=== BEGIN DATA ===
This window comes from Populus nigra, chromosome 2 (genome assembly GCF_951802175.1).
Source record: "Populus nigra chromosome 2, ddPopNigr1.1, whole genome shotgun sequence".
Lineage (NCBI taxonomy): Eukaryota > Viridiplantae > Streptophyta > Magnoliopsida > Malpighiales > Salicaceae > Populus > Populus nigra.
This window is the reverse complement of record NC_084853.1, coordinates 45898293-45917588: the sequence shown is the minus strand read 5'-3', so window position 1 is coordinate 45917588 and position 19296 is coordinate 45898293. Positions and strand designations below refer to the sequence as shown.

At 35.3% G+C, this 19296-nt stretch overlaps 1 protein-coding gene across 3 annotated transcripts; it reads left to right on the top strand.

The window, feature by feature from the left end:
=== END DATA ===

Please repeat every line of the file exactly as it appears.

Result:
This window comes from Populus nigra, chromosome 2 (genome assembly GCF_951802175.1).
Source record: "Populus nigra chromosome 2, ddPopNigr1.1, whole genome shotgun sequence".
Lineage (NCBI taxonomy): Eukaryota > Viridiplantae > Streptophyta > Magnoliopsida > Malpighiales > Salicaceae > Populus > Populus nigra.
This window is the reverse complement of record NC_084853.1, coordinates 45898293-45917588: the sequence shown is the minus strand read 5'-3', so window position 1 is coordinate 45917588 and position 19296 is coordinate 45898293. Positions and strand designations below refer to the sequence as shown.

At 35.3% G+C, this 19296-nt stretch overlaps 1 protein-coding gene across 3 annotated transcripts; it reads left to right on the top strand.

The window, feature by feature from the left end: